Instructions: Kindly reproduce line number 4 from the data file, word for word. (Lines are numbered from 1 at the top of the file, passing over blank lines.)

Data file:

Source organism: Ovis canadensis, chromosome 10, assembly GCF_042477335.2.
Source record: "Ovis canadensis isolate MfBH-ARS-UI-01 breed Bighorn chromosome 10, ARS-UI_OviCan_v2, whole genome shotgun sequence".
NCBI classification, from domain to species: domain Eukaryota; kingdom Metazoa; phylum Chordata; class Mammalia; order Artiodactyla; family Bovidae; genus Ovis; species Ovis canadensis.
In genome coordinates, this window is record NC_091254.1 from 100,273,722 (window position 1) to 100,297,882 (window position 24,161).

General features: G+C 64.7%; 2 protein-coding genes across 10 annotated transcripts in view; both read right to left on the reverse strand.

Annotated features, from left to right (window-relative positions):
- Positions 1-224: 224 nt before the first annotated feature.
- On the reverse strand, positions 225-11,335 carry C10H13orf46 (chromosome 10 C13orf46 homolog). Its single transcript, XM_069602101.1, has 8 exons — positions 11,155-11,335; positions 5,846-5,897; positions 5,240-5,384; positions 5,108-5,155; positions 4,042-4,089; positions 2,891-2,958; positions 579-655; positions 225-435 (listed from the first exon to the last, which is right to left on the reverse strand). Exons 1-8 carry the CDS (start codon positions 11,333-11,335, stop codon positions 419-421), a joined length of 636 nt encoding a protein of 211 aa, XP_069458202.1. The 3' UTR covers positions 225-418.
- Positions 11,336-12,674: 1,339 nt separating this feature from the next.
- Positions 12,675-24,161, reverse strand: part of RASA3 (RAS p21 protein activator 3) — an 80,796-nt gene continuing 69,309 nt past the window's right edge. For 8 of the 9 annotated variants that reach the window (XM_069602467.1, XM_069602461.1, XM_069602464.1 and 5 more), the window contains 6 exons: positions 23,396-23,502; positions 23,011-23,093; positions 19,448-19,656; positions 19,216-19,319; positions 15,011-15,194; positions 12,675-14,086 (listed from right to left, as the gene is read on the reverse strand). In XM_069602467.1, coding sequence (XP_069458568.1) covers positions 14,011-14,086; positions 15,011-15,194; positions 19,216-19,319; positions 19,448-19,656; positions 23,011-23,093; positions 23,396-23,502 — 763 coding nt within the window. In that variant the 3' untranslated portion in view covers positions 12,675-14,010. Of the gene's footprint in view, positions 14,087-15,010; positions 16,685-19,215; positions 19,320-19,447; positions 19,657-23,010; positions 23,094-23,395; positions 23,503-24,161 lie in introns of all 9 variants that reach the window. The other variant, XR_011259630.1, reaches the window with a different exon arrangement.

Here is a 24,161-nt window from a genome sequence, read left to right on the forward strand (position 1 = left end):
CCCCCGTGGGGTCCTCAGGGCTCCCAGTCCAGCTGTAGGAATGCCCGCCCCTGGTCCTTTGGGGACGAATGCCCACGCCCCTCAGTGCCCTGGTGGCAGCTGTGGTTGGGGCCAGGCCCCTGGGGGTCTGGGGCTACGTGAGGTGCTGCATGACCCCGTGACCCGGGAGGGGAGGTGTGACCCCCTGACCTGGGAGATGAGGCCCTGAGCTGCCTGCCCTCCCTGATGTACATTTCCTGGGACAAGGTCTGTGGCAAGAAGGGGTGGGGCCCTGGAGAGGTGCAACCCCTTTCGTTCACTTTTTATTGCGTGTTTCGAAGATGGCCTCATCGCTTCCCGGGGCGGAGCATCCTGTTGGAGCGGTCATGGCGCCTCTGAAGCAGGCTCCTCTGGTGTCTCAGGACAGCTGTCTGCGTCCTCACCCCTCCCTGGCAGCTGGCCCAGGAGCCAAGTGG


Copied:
In genome coordinates, this window is record NC_091254.1 from 100,273,722 (window position 1) to 100,297,882 (window position 24,161).